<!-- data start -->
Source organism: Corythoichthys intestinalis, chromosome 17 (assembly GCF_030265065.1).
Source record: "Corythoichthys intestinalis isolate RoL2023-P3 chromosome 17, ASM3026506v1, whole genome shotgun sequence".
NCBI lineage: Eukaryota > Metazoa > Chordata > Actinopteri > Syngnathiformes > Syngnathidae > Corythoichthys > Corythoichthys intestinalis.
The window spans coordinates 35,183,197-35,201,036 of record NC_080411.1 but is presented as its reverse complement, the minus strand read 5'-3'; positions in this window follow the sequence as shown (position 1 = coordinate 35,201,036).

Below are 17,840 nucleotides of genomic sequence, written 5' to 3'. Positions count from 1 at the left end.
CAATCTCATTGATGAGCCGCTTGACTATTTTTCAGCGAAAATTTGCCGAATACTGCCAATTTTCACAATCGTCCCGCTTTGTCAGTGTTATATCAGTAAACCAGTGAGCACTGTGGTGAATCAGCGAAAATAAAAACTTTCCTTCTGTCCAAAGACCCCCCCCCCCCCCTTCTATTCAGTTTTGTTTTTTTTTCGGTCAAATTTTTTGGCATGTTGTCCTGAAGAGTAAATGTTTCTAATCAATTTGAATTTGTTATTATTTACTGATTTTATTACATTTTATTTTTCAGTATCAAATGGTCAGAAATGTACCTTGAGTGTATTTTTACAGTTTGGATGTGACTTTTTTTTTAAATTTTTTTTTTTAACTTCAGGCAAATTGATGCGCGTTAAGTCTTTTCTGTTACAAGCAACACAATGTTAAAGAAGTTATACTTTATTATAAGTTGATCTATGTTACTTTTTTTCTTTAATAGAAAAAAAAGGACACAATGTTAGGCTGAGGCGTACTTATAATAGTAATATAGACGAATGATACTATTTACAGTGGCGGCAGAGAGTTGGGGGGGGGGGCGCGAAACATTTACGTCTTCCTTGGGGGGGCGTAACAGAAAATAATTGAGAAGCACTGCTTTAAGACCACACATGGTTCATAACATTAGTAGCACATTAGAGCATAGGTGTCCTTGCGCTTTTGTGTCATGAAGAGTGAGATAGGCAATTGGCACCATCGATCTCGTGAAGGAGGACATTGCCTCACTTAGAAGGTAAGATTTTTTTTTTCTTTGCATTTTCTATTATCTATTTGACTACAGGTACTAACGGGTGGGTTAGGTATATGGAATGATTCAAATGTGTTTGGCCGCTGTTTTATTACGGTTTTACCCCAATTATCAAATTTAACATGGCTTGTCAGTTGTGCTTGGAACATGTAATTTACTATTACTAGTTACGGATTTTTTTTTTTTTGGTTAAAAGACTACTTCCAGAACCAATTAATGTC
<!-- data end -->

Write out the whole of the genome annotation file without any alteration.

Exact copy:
Source organism: Corythoichthys intestinalis, chromosome 17 (assembly GCF_030265065.1).
Source record: "Corythoichthys intestinalis isolate RoL2023-P3 chromosome 17, ASM3026506v1, whole genome shotgun sequence".
NCBI lineage: Eukaryota > Metazoa > Chordata > Actinopteri > Syngnathiformes > Syngnathidae > Corythoichthys > Corythoichthys intestinalis.
The window spans coordinates 35,183,197-35,201,036 of record NC_080411.1 but is presented as its reverse complement, the minus strand read 5'-3'; positions in this window follow the sequence as shown (position 1 = coordinate 35,201,036).

Below are 17,840 nucleotides of genomic sequence, written 5' to 3'. Positions count from 1 at the left end.
CAATCTCATTGATGAGCCGCTTGACTATTTTTCAGCGAAAATTTGCCGAATACTGCCAATTTTCACAATCGTCCCGCTTTGTCAGTGTTATATCAGTAAACCAGTGAGCACTGTGGTGAATCAGCGAAAATAAAAACTTTCCTTCTGTCCAAAGACCCCCCCCCCCCCCTTCTATTCAGTTTTGTTTTTTTTTCGGTCAAATTTTTTGGCATGTTGTCCTGAAGAGTAAATGTTTCTAATCAATTTGAATTTGTTATTATTTACTGATTTTATTACATTTTATTTTTCAGTATCAAATGGTCAGAAATGTACCTTGAGTGTATTTTTACAGTTTGGATGTGACTTTTTTTTTAAATTTTTTTTTTTAACTTCAGGCAAATTGATGCGCGTTAAGTCTTTTCTGTTACAAGCAACACAATGTTAAAGAAGTTATACTTTATTATAAGTTGATCTATGTTACTTTTTTTCTTTAATAGAAAAAAAAGGACACAATGTTAGGCTGAGGCGTACTTATAATAGTAATATAGACGAATGATACTATTTACAGTGGCGGCAGAGAGTTGGGGGGGGGGGCGCGAAACATTTACGTCTTCCTTGGGGGGGCGTAACAGAAAATAATTGAGAAGCACTGCTTTAAGACCACACATGGTTCATAACATTAGTAGCACATTAGAGCATAGGTGTCCTTGCGCTTTTGTGTCATGAAGAGTGAGATAGGCAATTGGCACCATCGATCTCGTGAAGGAGGACATTGCCTCACTTAGAAGGTAAGATTTTTTTTTTCTTTGCATTTTCTATTATCTATTTGACTACAGGTACTAACGGGTGGGTTAGGTATATGGAATGATTCAAATGTGTTTGGCCGCTGTTTTATTACGGTTTTACCCCAATTATCAAATTTAACATGGCTTGTCAGTTGTGCTTGGAACATGTAATTTACTATTACTAGTTACGGATTTTTTTTTTTTTGGTTAAAAGACTACTTCCAGAACCAATTAATGTC